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NFL's New COVID Rules Give Big Advantages to Fully Vaccinated Teams

Liam McKeone
Patrick Mahomes masked up
Patrick Mahomes masked up / Jamie Squire/Getty Images
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With the beginning of training camp rapidly approaching, the NFL released its adjusted COVID protocols for the upcoming season now that vaccines are widely available. The new rules differentiate what vaccinated players can do compared to their unvaccinated counterparts, and those differences are quite substantial.

NFL Vaccine Rules

The NFL also announced the penalties for unvaccinated players who go to large public gatherings, i.e. bars or parties. Teams are permitted to fine players who stray from the rules up to $50,000 as a first offense.

One would think the mere competitive advantage of being able to hold meetings fully in-person or work out without limiting the gym capacity would be enough for teams to convince their guys to get the shot. But that hasn't been the case to this point. A large part of the NFL player base have either deflected or said something about doing more research when asked about their vaccination status. Today, in fact, Lamar Jackson, Kirk Cousins, and Zach Wilson all said it was a "personal decision" they didn't plan on sharing with the media. This comes a week after Montez Sweat said he wouldn't get a vaccine for a disease he hasn't caught yet.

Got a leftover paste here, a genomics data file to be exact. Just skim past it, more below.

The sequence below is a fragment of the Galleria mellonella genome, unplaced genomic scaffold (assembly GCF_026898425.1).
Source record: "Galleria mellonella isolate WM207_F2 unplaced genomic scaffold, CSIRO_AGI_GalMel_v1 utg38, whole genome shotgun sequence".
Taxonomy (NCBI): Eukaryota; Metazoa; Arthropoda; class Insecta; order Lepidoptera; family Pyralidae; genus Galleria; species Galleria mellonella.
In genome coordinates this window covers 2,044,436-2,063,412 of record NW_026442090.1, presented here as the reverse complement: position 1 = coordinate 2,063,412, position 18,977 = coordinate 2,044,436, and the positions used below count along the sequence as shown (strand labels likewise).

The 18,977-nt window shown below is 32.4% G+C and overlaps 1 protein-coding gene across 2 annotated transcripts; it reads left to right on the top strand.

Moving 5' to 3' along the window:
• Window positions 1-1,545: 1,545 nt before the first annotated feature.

The most notable part about these new guidelines is the financial impact it'll have on players who choose not to get the vaccine. Aside from the $50,000 penalty for breaking the rules, unvaccinated players can't participate in sponsorship or branding activities during the season. That isn't a big deal for guys making eight digits, but there are hundreds of NFL players who make very little compared to their counterparts around the league and sure could use those local sponsorship deals for an easy few bucks. All that's standing in their way are two shots.

From a team perspective, the competitive advantages offered for vaccinated players is substantial and it may lead to roster decisions based on vaccination status. Perhaps the most important note is that quarantine isn't required if a vaccinated player is in a high-risk exposure situation. Random chance can bring a player into contact with COVID and this eliminates the on-field consequences of that entirely.

Will this get players to vaccinate en masse? I'm not sure. The benefits have been extremely clear since the beginning, especially for a professional athlete. This will probably not change anyone's mind, but it certainly will give teams a lot more incentive to pressure unvaccinated individuals to get the shots. That may be all the NFL needed to get players vaccinated. We'll see.

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